Why You Need an Estate Plan

An estate plan might be the last thing you want to think about. Talking about what would happen if you were to pass away isn’t exactly light conversation. So of course I brought it up randomly one day to my husband. We talk about money often and are at the point in our lives where we need to address this too. One of my optional employee benefits is for legal work that includes basic estate planning. I’ve done a will on my own online but I was never completely sure it was done right. So, after a little nudging my husband and I met with an estate planning attorney. Here is what I’ve learned from the experience.

What is an estate plan?

An estate plan provides instructions that will help the courts carry out your wishes when you are unable. Basic estate planning documents include a last will and testament, power of attorney, guardianship, beneficiary designations, and health care power of attorney. Some of these may not apply for every situation but most people can benefit from at least a few of them.

Everyone has things. Your home, business, pets, clothing, jewelry and furniture are all items to consider when you make an estate plan. Even if you don’t have much there may be something you want to leave to a specific person. Putting it in writing will help make sure that happens. Without instructions the courts decide who gets what. This could delay your estate from settling for years while people fight over what they want. No one wants that but it does happen, even in loving families.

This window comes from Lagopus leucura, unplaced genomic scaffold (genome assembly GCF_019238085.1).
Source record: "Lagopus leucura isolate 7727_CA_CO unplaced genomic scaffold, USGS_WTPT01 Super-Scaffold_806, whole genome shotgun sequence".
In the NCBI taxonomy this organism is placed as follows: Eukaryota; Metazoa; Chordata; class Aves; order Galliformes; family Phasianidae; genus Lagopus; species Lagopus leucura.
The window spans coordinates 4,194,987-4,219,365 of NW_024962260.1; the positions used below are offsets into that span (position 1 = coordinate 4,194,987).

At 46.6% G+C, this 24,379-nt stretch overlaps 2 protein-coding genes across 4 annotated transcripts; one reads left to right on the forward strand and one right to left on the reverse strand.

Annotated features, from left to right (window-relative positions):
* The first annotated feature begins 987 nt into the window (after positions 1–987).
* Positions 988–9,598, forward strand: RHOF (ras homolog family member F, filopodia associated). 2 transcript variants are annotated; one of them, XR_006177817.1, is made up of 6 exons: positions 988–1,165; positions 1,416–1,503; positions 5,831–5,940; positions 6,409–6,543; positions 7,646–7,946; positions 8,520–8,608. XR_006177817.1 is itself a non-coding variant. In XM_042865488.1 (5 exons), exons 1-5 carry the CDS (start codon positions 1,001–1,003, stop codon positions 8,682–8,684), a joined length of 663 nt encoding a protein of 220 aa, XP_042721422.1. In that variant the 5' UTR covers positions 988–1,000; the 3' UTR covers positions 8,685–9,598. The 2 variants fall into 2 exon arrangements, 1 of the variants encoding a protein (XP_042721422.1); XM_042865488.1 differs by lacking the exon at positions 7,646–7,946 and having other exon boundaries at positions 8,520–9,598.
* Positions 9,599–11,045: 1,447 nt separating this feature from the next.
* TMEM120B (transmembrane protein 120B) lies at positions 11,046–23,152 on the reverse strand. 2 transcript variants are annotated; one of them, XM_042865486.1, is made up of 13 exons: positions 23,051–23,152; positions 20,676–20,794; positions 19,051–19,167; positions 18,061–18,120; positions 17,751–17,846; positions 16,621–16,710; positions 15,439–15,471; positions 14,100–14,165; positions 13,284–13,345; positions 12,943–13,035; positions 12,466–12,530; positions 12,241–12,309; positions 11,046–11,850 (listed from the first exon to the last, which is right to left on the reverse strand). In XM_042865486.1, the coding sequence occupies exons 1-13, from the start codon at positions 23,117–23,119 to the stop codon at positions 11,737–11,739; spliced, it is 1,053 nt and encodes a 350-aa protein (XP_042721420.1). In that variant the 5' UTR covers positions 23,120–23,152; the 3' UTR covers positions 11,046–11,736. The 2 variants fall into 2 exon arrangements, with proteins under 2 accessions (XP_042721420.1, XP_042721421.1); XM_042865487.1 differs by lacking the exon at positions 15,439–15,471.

When do you need one?

You might be thinking an estate plan isn’t that important if you don’t have much of an “estate”. The living portions of the estate plan might be more important if you are just starting out. When you become an adult no one else can make decisions on your behalf. While this is a great part of being an adult it also leaves you vulnerable. No one can just help you without the legal right to do so. A health care power of attorney allows someone you choose to make medical decisions on your behalf if you can’t.

A power of attorney allows someone to handle your legal or financial situation for you. If you are married and have separate bank accounts you need power of attorney to be able access those funds. Without one you would need to go to court which could take more time than you have. If one of you “handles the money” make sure your spouse knows what accounts and bills you have. They could be in a really tough situation if something happened to you and they don’t know what to do.

Got kids?

My biggest concern and reason for wanting an estate plan is my children. They are young and would need a guardian if something were to happen to us. The great thing about my family is there are several relatives that would step up to the task. However, if everyone stepped up it would be chaos. It could actually cause drama if we didn’t document what we wanted. This situation would already be stressful for our children and family so having this done helps avoid that issue.